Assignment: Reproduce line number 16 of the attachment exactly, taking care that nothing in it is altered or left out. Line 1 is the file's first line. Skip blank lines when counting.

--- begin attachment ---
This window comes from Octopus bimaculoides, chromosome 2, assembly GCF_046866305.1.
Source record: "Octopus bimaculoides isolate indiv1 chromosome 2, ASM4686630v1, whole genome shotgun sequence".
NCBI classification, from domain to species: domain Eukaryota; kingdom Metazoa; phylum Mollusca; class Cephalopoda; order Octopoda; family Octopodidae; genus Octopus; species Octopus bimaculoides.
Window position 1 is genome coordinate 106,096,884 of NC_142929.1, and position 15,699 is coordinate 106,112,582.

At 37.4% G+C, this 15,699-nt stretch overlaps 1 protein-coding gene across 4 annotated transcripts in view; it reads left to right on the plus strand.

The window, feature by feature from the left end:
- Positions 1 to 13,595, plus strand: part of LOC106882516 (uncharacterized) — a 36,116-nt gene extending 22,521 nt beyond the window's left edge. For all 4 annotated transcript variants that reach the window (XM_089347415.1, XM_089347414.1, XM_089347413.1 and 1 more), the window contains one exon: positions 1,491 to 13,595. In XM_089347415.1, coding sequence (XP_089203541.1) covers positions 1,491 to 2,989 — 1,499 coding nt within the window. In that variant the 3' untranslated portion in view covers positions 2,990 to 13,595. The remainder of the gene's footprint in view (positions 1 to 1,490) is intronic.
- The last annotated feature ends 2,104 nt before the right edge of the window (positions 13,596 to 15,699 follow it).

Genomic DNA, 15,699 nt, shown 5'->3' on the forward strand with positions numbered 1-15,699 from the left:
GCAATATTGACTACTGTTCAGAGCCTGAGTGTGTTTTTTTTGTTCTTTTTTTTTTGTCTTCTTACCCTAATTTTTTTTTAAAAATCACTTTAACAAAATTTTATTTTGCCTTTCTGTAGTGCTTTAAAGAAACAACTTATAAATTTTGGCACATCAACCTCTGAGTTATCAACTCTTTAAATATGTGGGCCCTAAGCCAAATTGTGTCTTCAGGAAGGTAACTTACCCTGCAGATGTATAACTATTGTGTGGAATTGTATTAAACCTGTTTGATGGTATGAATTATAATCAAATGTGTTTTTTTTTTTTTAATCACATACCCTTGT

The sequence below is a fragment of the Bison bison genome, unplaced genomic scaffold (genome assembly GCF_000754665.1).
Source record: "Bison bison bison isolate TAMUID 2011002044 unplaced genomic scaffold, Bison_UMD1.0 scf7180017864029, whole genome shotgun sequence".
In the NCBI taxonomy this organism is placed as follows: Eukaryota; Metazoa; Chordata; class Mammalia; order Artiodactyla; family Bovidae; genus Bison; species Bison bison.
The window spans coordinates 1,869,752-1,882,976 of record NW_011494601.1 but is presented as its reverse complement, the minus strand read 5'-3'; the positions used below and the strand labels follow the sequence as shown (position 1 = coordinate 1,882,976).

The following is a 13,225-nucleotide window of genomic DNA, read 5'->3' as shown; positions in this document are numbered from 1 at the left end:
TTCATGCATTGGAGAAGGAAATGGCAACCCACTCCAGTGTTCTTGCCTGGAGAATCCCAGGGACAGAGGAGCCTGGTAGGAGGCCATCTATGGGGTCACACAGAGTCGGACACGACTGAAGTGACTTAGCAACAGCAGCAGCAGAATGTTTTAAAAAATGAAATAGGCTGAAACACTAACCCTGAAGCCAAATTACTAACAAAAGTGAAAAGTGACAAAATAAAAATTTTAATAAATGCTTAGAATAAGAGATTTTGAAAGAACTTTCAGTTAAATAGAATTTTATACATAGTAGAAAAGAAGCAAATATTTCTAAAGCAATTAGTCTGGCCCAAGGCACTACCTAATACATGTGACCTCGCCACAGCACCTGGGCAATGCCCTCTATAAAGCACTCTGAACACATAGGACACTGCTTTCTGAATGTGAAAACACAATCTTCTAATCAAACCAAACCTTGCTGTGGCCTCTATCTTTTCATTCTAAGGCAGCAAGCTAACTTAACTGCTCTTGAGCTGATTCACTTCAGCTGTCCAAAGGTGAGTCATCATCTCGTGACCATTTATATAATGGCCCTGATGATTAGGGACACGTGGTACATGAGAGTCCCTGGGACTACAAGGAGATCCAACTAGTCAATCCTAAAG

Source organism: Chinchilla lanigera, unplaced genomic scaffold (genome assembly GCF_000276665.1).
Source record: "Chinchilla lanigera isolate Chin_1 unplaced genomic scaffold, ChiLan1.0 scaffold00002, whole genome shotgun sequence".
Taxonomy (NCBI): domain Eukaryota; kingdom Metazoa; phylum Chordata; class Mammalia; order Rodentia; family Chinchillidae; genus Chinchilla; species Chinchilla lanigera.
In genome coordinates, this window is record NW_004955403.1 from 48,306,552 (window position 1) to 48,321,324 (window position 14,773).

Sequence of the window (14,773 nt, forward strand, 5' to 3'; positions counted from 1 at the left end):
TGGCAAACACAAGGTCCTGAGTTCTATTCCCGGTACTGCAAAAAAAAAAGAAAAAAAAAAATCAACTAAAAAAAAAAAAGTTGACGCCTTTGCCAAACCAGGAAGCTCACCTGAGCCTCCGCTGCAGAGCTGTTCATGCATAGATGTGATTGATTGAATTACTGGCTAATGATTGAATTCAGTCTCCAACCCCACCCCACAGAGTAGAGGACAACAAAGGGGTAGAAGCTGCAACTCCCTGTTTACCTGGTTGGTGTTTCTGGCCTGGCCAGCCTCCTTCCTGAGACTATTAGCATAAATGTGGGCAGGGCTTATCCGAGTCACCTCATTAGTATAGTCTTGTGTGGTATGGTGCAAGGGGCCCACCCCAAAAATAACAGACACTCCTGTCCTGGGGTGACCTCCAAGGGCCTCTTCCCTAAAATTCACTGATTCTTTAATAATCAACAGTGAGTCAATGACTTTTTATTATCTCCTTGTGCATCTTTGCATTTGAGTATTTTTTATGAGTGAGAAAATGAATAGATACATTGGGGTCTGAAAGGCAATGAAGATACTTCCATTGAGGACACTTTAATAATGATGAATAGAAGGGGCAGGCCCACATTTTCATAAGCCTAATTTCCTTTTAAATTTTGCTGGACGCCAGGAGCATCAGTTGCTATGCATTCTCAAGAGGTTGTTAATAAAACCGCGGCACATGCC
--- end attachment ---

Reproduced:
TTCATGCATTGGAGAAGGAAATGGCAACCCACTCCAGTGTTCTTGCCTGGAGAATCCCAGGGACAGAGGAGCCTGGTAGGAGGCCATCTATGGGGTCACACAGAGTCGGACACGACTGAAGTGACTTAGCAACAGCAGCAGCAGAATGTTTTAAAAAATGAAATAGGCTGAAACACTAACCCTGAAGCCAAATTACTAACAAAAGTGAAAAGTGACAAAATAAAAATTTTAATAAATGCTTAGAATAAGAGATTTTGAAAGAACTTTCAGTTAAATAGAATTTTATACATAGTAGAAAAGAAGCAAATATTTCTAAAGCAATTAGTCTGGCCCAAGGCACTACCTAATACATGTGACCTCGCCACAGCACCTGGGCAATGCCCTCTATAAAGCACTCTGAACACATAGGACACTGCTTTCTGAATGTGAAAACACAATCTTCTAATCAAACCAAACCTTGCTGTGGCCTCTATCTTTTCATTCTAAGGCAGCAAGCTAACTTAACTGCTCTTGAGCTGATTCACTTCAGCTGTCCAAAGGTGAGTCATCATCTCGTGACCATTTATATAATGGCCCTGATGATTAGGGACACGTGGTACATGAGAGTCCCTGGGACTACAAGGAGATCCAACTAGTCAATCCTAAAG